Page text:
I can certainly imagine that some women would be inclined to “soothe their husbands’ unease at earning less,” but it seems that the men who were particularly sensitive to such things wouldn’t marry a woman with greater income or greater earning potential. This is, in fact, what they find, that women who work are less likely to marry a man who earns less, and thus partially explains the decline in marriage rates in the US. It also drives much of their results on divorce, which they see as arising out of the unequal division of labor in the household due to this “soothing effect.”

It appears to be a very thorough paper, though I’m skeptical of the instrument–men’s and women’s industry-specific wage distributions–being uncorrelated with unobserved characteristics that lead to more gender-equitable matches.

Based on the industry composition of the state and industry-wide wage growth at the national level, we create sex-specific predicted distributions of local wages that result from aggregate labor demand that is plausably [sic] uncorrelated with characteristics of men and women in a particular marriage market.

This is the instrument used by Aizer (2010) in her paper on the effect of an increase in women’s wages on rates of domestic violence. Though a subtle distinction, I find her use of the instrument much more plausible due to the much lower prevalence of hospitalization-inducing violent events versus marriages where the woman earns more, which the Bertrand paper cites as about one quarter of the marriages in their sample. It seems that these wage distributions actually would be correlated with the characteristics of men and women in a labor/marriage market.

The unit of analysis

Bill Easterly put a quote on his non-blog yesterday from a Jane Jacobs book, Cities and the Wealth of Nations, (now almost 30 years old) on the unit of analysis in development questions. It makes a case for considering other units of analysis than the nation.

Nations are political and military entities… But it doesn’t necessarily follow from this that they are also the basic, salient entities of economic life or that they are particularly useful for probing the mysteries of economic structure, the reasons for rise and decline of wealth.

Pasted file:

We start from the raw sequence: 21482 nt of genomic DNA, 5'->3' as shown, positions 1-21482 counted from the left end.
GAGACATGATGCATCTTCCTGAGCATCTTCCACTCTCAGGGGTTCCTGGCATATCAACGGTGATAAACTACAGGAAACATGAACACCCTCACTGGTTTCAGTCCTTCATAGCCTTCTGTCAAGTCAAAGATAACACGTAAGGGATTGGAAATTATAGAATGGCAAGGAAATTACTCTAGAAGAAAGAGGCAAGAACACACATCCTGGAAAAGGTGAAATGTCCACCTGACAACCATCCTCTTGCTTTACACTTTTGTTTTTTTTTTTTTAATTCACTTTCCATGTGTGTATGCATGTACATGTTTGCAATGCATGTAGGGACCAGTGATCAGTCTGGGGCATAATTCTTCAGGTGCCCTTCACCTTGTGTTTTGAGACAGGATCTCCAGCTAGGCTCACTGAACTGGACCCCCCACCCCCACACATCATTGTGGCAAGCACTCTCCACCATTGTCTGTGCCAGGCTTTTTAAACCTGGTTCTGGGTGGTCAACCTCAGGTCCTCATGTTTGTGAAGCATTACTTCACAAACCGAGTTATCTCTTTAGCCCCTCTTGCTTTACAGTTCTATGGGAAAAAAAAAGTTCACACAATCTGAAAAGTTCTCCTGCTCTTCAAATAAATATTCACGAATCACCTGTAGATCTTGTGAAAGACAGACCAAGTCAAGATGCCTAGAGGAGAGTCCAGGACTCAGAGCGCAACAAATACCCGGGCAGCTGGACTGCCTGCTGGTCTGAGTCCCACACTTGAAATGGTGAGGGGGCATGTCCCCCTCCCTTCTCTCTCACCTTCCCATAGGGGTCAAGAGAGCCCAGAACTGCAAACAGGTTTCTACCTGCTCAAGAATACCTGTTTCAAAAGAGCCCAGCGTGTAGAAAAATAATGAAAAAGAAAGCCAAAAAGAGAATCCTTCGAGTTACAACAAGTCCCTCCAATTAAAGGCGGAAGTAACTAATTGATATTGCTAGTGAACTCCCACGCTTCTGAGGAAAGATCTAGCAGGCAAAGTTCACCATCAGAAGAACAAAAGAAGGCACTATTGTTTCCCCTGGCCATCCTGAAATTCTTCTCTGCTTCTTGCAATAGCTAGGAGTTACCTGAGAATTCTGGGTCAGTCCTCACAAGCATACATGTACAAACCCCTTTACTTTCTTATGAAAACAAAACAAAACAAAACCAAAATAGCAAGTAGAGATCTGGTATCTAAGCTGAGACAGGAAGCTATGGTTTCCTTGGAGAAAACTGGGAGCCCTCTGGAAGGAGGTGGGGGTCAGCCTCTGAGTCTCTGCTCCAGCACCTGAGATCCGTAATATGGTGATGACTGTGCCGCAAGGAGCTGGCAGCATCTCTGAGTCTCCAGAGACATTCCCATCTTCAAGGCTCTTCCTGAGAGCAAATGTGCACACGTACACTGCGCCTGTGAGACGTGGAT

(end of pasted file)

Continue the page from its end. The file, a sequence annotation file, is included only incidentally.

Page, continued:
As a labor economist, I’m kind of surprised that it’s still an issue, but it seems necessary to reiterate even 30 years after Jacobs brought it up in her book. Though Easterly and Jacobs were talking about wealth and economics in particular, I think the insight is relevant for all kinds of decision making, and especially important when we’re talking about social norms (yes, I’m on a social norms kick–it doesn’t help that a friend told me last night that all my research was boring except for the social norms stuff. I’m here all night, folks).

At the risk of sounding like an echo, I was a bit taken aback last week how many of the people at the conference wanted to talk about scaling up to national level, how to effect change at a national level, and how to measure national-level social norms (some confusion around the term, here), even while admitting how watered down programs get at that level and how difficult it is to generalize across countries. Research suggests that reform and program implementation at that level are not very compatible with leveraging social norms for behavioral change due to lack of identification with the relevant social group (the nation).

Striking a balance in data collection

A big part of my research time is spent on violence against women, gender-based violence, domestic violence, and harmful traditional practices. Though sometimes all whipped into a category of “women’s issues,” I’ve argued before that these are problems that everyone should care about, that they exert severe effects on our health and well-being as a society, emotionally, physically and economically.

Currently, I’m mired in two data collection projects, both with various degrees of hopelessness. I’ll write more later about my time in Caracas, but suffice it to say for now that there simply isn’t data available on issues like the ones I mention above. Or if it is available, no one’s going to give it to me. No surveys, no police data, no statistics on hotline use, nothing. We don’t know anything.

Conversely, in a meta-analysis of programs for adolescent girls that I’m writing with a colleague, my coauthor came upon a study suggesting that in order to correctly assess prevalence of Female Genital Mutilation (FGM) we should submit randomly selected female villagers in rural areas to physical exams.

I was shocked and disgusted when she sent me the study. I don’t doubt for a minute that the most accurate way to gauge prevalence of FGM is to randomly select women and examine them, but seriously? I am astounded that no one thought through the psychological consequences of women who have already been victims of gender-based violence being examined by a foreigner who thinks they are lying about whether they’ve been cut.